Design for Sustainable Behaviour

Products and services can be designed to enable and support people to carry out their everyday activities in a way that reduces negative environmental and social impacts. To design for Sustainable Behaviour is about finding more sustainable solutions to people’s everyday problems rather than regarding people as sustainability problems.

Design for Sustainable Behaviour is a user- and use-centered design approach that can be applied to design products and services that create preconditions for a sustainable everyday life. The approach empowers design practitioners to address the impacts of their designs during the use stage of products’ lifecycles. There are many opportunities for designers to enable and support people to act in a more sustainable way. For instance, inventive system design and technology can be used to facilitate interaction and support people in fulfilling needs without avoidable environmental and social impacts. In order to design products and services that successfully support a sustainable everyday life, designers must gain a thorough understanding of the intended users, explore design opportunities in a holistic way, and use suitable design strategies.

Gain a thorough understanding of the users

When designing for sustainable behaviour it is fundamental to gain a thorough understanding of the users, their habits and interaction behaviours, as well as how these contribute to people’s everyday activities. Equally important is to understand the contextual factors that influence the users actual and perceived opportunities to behave in a more sustainable way. It is thus crucial that investigations to inform design work include in-depth user studies. It is not enough to understand what people do and think, one must also understand what people know, feel, and dream about.

Explore design opportunities in a holistic way

Preconditions for sustainable behaviour can be created in different ways and in relation to different layers of design. As shown in figure 1, designers can address what activity their design enables and what type of artefact it is, but also what operative, interactive, and communicative functions it has. To increase the potential to support sustainability in everyday life, it is important to explore design opportunities in relation to all the layers of design. When all layers are considered the resulting product or service supports sustainable behaviour in a holistic way. For instance, if artefacts do not have good communicative and interactive qualities, or if they do not provide suitable functions that enable people to use them effectively for a particular purpose, they risk being rejected or used in a less sustainable manner.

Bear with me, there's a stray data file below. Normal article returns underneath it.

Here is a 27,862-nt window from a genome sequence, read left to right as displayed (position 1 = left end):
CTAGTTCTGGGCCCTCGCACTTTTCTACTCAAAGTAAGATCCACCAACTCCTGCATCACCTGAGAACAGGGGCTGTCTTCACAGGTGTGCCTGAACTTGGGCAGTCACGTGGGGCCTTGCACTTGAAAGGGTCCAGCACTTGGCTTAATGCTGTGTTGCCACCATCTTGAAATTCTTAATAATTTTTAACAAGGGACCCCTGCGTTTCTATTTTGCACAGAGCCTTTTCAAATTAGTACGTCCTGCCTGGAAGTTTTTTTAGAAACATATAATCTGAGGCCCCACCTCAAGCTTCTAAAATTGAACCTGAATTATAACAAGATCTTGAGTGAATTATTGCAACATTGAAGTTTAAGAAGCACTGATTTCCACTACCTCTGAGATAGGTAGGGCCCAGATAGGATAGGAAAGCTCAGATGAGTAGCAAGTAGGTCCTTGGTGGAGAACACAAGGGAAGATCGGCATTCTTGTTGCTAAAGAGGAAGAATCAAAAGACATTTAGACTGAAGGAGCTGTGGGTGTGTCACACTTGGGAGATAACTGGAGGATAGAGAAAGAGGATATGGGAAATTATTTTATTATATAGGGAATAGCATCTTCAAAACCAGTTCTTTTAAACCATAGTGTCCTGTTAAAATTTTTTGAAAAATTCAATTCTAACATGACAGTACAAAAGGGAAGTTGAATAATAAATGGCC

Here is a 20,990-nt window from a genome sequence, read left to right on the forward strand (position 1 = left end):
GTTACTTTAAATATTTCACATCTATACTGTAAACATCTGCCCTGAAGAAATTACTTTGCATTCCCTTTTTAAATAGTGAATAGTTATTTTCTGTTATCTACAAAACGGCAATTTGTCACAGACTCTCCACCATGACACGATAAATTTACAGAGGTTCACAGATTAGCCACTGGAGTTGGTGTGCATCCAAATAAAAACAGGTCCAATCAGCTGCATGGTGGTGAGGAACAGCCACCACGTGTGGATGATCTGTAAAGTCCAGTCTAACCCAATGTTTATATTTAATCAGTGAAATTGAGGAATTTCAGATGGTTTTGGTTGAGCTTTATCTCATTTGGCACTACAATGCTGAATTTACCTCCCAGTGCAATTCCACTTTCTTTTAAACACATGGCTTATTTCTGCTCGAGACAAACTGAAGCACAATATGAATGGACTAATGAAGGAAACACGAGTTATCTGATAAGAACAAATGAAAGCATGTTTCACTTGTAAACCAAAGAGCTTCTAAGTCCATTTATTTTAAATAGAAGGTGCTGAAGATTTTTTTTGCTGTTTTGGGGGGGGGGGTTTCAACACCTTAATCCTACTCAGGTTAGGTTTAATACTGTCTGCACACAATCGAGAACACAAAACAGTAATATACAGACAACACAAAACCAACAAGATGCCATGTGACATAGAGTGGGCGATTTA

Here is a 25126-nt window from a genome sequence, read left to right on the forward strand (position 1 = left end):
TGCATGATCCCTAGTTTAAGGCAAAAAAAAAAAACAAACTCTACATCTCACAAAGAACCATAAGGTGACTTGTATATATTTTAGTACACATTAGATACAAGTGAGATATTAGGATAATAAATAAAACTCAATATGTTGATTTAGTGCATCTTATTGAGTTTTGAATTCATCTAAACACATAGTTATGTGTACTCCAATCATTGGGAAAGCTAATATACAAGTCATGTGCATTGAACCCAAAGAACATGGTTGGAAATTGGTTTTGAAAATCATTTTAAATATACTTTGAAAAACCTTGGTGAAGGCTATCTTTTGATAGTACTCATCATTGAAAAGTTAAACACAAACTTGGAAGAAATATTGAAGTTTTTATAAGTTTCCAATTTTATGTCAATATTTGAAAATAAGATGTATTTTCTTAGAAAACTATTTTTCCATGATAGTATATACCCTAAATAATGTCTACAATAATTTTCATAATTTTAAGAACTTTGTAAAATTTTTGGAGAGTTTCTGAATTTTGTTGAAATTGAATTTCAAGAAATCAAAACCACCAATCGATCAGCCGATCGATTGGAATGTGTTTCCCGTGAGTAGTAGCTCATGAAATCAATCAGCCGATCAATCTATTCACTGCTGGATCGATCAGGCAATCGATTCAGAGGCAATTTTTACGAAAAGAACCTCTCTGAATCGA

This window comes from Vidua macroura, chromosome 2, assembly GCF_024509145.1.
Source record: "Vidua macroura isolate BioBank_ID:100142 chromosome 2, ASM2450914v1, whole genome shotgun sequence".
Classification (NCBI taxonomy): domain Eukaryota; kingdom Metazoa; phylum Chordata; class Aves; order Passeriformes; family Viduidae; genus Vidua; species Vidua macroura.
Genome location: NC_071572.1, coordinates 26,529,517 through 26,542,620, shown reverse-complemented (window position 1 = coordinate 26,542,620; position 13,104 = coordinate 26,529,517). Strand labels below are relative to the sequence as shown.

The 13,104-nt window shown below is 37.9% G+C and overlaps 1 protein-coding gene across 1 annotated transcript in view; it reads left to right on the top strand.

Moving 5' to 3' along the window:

Layers of design

Figure 1, Different layers of design that can be addressed to create preconditions for sustainability in everyday life.

Use suitable design strategies

A variety of design strategies can be used to design for sustainable behaviour on each of the five layers of design. As shown in figure 2, the design strategies can be divided into five main groups based on how they influence people’s behaviours and activities: Enlighten, Spur, Steer, Force, and Match.

Enlighten comprises strategies that can be used to motivate people by increasing their knowledge and giving them information about the effects of their behaviours, such as feedback and information.

Spur strategies deal with how people can be encouraged to reduce resource consumption by highlighting additional positive effects besides environmental gains, for example by rewards, challenges, and competitions.

Steer strategies are about designing products and services so that the least resource-intensive behaviour becomes the obvious choice, while Force strategies aim to make it impossible for other behaviours than the least resource-intensive.

Finally, Match strategies address how products and services can be adapted to existing user behaviour and designed to reduce the environmental and social consequences of that behaviour.

Design for sustainable behaviour info graphic

Figure 2, Different design strategies that can be used to design for sustainable behaviour.

The choice of strategy, or strategies, should be based on the understanding of the intended users as well as on the strategies’ potential for successfully supporting sustainable behaviour. If sustainable behaviour is only encouraged, but is not enabled and mediated, it will be difficult for people to act sustainably.

Further reading about Design for Sustainable Behaviour

Copyrights © Anneli Selvefors, Sara Renström 2018